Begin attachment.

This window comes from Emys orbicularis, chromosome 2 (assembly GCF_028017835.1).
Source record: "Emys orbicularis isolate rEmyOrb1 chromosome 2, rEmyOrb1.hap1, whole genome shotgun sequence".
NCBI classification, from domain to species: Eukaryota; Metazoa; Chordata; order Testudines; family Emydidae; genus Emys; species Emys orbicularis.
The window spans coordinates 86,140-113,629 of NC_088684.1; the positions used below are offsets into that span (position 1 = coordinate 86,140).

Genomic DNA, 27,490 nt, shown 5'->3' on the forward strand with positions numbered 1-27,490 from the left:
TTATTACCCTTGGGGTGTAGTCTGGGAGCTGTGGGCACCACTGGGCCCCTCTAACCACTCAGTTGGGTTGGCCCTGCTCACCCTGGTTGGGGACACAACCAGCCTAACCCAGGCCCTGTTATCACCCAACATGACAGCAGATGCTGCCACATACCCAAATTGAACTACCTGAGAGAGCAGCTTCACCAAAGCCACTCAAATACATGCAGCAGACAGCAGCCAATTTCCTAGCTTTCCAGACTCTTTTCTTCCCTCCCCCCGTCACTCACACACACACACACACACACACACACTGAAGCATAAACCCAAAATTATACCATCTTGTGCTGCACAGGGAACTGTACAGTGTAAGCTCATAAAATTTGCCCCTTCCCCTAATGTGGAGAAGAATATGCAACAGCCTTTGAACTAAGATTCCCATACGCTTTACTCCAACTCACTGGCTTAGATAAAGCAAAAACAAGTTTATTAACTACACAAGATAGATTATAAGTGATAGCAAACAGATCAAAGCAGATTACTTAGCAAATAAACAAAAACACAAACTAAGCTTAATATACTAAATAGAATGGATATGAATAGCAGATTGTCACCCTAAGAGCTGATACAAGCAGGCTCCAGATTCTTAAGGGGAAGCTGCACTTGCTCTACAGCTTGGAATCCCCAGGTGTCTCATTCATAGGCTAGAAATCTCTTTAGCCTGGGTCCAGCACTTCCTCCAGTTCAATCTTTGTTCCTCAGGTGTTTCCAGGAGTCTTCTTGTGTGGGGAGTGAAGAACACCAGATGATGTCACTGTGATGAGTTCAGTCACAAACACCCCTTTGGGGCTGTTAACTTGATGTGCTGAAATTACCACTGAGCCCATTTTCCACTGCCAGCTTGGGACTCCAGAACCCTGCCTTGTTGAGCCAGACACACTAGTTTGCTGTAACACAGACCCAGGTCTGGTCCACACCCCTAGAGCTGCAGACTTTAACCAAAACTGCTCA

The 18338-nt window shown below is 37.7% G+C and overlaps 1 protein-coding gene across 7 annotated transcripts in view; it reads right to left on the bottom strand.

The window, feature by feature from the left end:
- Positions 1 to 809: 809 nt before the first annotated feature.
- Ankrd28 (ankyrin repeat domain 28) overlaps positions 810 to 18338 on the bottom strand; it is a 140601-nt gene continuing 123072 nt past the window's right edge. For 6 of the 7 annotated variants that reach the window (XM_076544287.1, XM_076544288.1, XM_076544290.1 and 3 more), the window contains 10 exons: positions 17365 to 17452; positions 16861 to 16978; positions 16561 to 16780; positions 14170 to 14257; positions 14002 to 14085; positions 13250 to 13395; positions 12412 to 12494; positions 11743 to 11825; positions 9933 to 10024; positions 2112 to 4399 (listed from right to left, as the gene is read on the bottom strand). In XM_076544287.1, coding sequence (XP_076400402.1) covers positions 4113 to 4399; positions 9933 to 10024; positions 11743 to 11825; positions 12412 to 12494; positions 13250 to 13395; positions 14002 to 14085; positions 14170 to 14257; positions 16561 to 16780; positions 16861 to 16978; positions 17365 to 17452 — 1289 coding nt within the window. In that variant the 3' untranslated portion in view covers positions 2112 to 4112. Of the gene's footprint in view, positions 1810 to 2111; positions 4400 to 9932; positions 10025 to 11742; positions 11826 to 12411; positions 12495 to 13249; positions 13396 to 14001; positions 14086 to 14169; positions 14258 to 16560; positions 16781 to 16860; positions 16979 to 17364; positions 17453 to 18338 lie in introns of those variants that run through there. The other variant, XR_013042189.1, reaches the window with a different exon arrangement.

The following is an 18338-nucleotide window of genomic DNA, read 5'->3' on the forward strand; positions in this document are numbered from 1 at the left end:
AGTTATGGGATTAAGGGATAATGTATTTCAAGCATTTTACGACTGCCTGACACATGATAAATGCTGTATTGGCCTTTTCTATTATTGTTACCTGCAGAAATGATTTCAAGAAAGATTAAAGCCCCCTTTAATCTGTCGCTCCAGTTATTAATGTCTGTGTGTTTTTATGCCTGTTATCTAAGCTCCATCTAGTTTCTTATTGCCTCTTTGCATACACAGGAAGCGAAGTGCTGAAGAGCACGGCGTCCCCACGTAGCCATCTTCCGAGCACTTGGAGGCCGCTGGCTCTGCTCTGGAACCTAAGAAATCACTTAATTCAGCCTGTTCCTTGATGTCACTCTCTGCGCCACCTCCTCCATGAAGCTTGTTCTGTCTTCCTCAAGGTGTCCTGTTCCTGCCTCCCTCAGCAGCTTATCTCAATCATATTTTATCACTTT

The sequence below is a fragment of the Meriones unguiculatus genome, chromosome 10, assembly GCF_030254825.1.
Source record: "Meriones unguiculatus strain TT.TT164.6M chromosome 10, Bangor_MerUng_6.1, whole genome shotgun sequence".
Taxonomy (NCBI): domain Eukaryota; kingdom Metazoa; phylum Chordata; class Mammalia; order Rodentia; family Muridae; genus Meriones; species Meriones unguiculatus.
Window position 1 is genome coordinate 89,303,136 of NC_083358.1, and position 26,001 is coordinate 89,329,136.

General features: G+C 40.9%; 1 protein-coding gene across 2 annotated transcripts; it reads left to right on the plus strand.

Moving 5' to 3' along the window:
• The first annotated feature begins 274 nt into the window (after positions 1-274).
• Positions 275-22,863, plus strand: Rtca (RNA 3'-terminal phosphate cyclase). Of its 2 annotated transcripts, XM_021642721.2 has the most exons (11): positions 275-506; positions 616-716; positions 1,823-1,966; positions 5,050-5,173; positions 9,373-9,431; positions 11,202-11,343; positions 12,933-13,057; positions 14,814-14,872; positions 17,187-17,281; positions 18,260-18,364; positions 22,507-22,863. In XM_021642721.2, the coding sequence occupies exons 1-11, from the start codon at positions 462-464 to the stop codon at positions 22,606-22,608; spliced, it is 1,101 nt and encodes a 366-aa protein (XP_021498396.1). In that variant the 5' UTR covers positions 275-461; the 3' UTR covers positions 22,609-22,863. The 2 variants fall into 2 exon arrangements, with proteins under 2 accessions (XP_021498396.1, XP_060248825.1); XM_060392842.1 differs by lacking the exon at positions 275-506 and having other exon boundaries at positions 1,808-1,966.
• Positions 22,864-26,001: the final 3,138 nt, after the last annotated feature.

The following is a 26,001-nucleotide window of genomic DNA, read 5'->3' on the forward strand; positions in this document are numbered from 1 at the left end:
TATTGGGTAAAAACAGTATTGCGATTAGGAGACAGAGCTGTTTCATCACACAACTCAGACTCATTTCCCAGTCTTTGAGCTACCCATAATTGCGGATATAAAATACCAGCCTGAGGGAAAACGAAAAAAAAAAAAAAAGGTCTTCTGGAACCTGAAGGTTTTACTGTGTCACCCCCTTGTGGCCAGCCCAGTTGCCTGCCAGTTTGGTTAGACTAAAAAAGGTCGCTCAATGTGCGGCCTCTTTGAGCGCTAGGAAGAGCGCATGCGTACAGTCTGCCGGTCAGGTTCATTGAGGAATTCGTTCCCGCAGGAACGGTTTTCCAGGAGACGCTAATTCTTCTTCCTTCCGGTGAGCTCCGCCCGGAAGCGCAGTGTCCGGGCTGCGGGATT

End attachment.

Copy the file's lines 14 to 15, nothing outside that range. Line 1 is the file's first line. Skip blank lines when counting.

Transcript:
Source record: "Meriones unguiculatus strain TT.TT164.6M chromosome 10, Bangor_MerUng_6.1, whole genome shotgun sequence".
Taxonomy (NCBI): domain Eukaryota; kingdom Metazoa; phylum Chordata; class Mammalia; order Rodentia; family Muridae; genus Meriones; species Meriones unguiculatus.